The Wolkberg Mountain Hut, built and owned by the Mountain Club of South Africa, is the only overnight man made structure. Its huge fireplace, with the big verandah overlooking the 'Four Knuckles' of the Wolkberg, was built some 50 years ago. A local, the late Clifford Thompson, carried pockets of cement, on his back, up the steep mountain to lay the foundations.
ItR17;s an easy two-hour walk from the Hut to The Horns, a spectacular waterfall, which drops from the 'Knuckles' into the Lowveld. Another walk is from the Hut to the Mohlapetsi River. It's a very steep downhill to a series of big pools, which includes a fun 80-meter bum slide. Wonderwoud (the Wonder Forest) is one of the biggest indigenous forests in South Africa. The strikingly coloured Cape Parrot lives amongst the hundreds of huge, old podocarpus falcatus (yellowwood).
The Aloe thompsoniae (named after Clifford's mother) is indigenous to the wet sides of the Wolkberg. Bright pink Watsonias cover an entire mountain slope. Other areas are massed with red-hot pokers, diarama (pink hair bells) or Scilla natalensis. The flora species diversity is estimated at 2,000.
Eighteen bird species that occur on the Wolkberg are included in the 2000 Red Data Book for Birds. The Blue Swallow is one of the rarest birds in the country and nests at the foothills of the Wolkberg. It is listed as "critical." The Black-rumped buttonquail and the Cape Parrot are listed as 'endangered'. Four species are listed as 'vulnerable' and eight species as 'near threatened'.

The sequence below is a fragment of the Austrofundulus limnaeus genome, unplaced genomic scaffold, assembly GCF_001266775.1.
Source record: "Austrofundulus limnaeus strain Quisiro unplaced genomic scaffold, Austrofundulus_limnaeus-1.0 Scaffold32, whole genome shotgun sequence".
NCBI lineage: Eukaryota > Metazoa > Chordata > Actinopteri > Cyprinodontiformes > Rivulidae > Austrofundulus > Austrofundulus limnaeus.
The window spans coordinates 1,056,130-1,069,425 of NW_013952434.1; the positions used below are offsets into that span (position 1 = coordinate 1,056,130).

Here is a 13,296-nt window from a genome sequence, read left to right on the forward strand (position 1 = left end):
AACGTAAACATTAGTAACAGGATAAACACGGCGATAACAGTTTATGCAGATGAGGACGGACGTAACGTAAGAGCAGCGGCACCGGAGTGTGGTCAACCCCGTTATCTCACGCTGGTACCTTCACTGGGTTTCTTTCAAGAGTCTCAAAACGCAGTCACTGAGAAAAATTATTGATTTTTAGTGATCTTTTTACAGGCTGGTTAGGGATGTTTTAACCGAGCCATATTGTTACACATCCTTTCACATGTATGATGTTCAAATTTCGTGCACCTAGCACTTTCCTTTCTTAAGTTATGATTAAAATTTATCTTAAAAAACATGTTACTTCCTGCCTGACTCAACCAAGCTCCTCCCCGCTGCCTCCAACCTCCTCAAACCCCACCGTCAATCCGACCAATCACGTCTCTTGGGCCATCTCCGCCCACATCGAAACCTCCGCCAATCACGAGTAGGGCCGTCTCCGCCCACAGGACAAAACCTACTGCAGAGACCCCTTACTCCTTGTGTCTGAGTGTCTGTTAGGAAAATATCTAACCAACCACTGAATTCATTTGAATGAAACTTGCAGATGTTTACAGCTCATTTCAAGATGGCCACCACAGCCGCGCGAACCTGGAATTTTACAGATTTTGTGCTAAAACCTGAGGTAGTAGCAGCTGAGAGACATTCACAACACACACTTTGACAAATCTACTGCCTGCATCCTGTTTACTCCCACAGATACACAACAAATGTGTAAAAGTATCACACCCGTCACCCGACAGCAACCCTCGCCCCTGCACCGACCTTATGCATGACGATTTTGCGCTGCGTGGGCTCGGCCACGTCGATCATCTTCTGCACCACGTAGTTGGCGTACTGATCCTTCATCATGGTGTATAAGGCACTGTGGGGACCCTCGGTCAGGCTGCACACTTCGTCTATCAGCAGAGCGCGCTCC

Bushbuck, porcupine, bush pig, rooikat, and leopard live in the Wolkberg. It's the only area in which all five primates of South Africa can be seen. These are the baboon, vervet monkey, samango monkey, 'nagapie' and 'bosnagapie'(bushbabies)
Portions of the Wolkberg, including the area around the Hut, were illegally planted with pines many years ago. When the Wolkberg was declared a wilderness, the Government bought the land from private landowners but not the timber. Cor van den Berg of Environmental Affairs is spearheading the removal of all the pines and converting the land to its original grassland state. Cor says, "It will take two years to establish ground cover and another fifty years to get it back to its original state."
The high altitude mesic grasslands are second only to the fynbos in the Cape in bio-diversity. The pines in these grasslands are also at the source of the Mohlapetsi River. They have disturbed the run off and their removal will improve the catchment area of the mountain. This River is a vital source of clean water as it dilutes the mining and agricultural pollutants of the Olifants River.
The Wolkberg is going to be included in the Kruger to Canyon's Biosphere Reserve. This is a UNESCO-recognised initiative which will ensure the conservation and development status of the area. The final application was submitted to UNESCO in France in July 2001.
The foot of the Wolkberg turned into a gold mining operation in the late 1880's and Haenertsburg came into existence as the centre of activities. The first mine was called Eerste Geluk (First Luck) and this was followed by several more, including Wellcome and Houtboschberg.